Lasik screening is the most important and time consuming part of the whole process of Laser Vision Correction. At Eye7, Lasik screening involves a six step protocol, before he or she can be declared fit for Lasik. The screening process may take almost 2 hours whereas the Lasik procedure itself takes just 15 minutes to treat both the eyes.
The screening process includes the following steps:
A correct refraction is the most important part of Laser correction. A doctor may have the best laser equipment, but if the refraction or determining the correct power of the eye is not accurate, the results of laser correction will naturally be not optimal.
A good refraction includes the following:
- Auto-refractometer testing: This is also popularly referred to as the Computerized eye testing. The patient is asked to bring his head in front of the machine. The chin is supported on the chin rest. The device is focused on the eye while the patient looks at a target in the body of the machine. On press of a button, the machine determines the refractive error of the eye, and the same shows on the computer screen on the machine. Three readings are taken, and the average of the three readings are used as the reference spectacle power of the eye. An auto-refractometer is a fairly accurate measuring device, and is taken as a refractive guide. Complete reliability can never be placed on this form of measurement.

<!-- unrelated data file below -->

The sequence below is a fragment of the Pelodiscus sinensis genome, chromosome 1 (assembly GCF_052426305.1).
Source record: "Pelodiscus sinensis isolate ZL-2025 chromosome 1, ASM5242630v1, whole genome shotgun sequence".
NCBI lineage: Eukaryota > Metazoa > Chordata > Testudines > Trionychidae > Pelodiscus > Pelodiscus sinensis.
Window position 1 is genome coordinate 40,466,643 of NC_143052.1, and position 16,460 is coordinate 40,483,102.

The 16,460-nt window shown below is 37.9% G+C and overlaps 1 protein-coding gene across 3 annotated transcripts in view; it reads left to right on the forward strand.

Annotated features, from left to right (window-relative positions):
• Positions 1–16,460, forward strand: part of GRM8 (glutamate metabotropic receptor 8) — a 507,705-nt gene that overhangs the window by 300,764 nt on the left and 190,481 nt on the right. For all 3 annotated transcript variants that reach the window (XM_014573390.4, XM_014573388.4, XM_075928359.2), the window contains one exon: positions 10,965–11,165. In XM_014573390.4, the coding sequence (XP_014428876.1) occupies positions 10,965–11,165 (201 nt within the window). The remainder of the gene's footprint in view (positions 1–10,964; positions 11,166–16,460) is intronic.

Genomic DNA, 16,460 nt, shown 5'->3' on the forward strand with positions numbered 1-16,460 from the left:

- Dilated refraction: This is the most important part of the spectacle power assessment of the eye. Pupil dilating eye drops like Tropicacyl eye drops are instilled in the eye two to three times at an interval of 5 minutes, and the patient asked to close his eyes and wait in the waiting area till the pupil dilates. This may take 20 to 30 minutes.
The optometrist now conducts retinoscopy with a retinoscope to determine the power of the eye. The patient is asked to look at a vision testing screen at a distance of 20 feet (6 meters), while the optometrist checks out the power of the eye with the help of a whole tray of miniature lenses. Dilating the pupils puts the ciliary muscle of the eye to rest, and eliminates errors in determining the true refractive power.